Wednesday, March 02, 2005


From time to time I go back and reread what I consider the “classic” ultimate articles: Moonee’s Conceptual Ultimate Series and Parinella’s Tip of the Week Series. It’s amazing how much of that stuff is still relevant. In any event, I was recently reading the Conceptual Ultimate Series and came across this comment from Moonee, “Even force-middle seems like a gift to a good offensive team.” I remembered this comment from when I read this series the first time, and as a result I was always biased against force middle as I was a developing player. At this point, however, I’ve come to believe that man force middle by a defense that communicates well is the single most disruptive defensive strategy against a straight stack offense.The reason for this is that it eliminates the continuation cuts down the sidelines that are the lifeblood of most straight stack offenses. Furthermore, force middle is famously effective against DoG’s sideline isolation offense. As I look back at this article it makes me wonder what made Moonee make this comment. Was DoG’s offense different in 95/96? Is Moonee trying to pull some sort of slight of hand mind trick here, where he convinces everyone to stop foricing middle? Were teams just generally more proficient against force-middle in the old days because they were less reliant on continuation cuts due to the fact that most teams forced straight up?

In any event, I’d like to talk briefly about the force-middle switch defense – what it is, why it’s effective, and how to attack it.

What is it?
Essentially the defense is man force middle with a couple of wrinkles. First, the dump defender poaches into the open lane for the first five counts and then hustles back to play smothering dump defense at stalling five. Second the defenders in the front of the stack look to poach when the opportunity presents itself. Third the deepest defender looks to play center-fieldish really making sure that the bomb is difficult.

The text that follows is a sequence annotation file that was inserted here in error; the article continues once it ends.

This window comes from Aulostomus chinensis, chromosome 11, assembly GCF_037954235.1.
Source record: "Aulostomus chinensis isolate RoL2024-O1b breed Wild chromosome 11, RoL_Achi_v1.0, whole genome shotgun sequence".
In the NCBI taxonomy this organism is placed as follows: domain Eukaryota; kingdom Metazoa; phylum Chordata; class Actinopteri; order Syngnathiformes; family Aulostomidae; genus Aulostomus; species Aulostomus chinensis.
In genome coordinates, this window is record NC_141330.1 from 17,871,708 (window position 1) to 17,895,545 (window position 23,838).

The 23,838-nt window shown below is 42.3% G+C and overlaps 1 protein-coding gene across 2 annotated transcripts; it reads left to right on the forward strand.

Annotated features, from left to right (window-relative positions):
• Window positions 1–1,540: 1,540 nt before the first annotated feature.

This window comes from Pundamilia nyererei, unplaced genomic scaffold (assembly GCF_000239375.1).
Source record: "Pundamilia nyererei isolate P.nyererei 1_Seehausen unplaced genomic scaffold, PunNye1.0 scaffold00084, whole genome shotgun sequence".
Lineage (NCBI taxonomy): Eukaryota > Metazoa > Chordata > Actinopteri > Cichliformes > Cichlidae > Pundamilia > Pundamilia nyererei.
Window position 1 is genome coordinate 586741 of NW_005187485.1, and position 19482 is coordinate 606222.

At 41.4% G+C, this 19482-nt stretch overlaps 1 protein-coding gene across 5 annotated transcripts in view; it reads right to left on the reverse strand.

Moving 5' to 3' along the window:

Why does it work?
Straight stack offenses work well when three things are happening: 1)they are getting good force side continuation cuts 2)they are effectively moving the frisbee to the breakside via the dump swing and 3)they are getting good deep looks. This defensive effectively restricts all three of these straight-stack strengths. Always forcing the disc to the middle of the field goes a long way to eliminating force-side continuation because the force-side is constantly changing. To put it in the terms of my cutting article, you’re always forcing the other teams’ cutters to make type 1 (primary) cuts, which are generally more difficult to get open on than type 2 (continuation) cuts. The dump, swing, continue is generally less effective against this style of defense because the offense gains no tactical advantage by moving the frisbee to the opposite side of the field. Additionally, the defense is basically given a free poacher because they aren’t concerned about the dump happening early in the count. The dump poacher clamps down at stalling five when most teams start looking for the dump. The bomb is made unappealing by the constant deep poacher. The defense has the additional advantage of being uncommonly played and many teams are not sure what to do against it.

How to attack it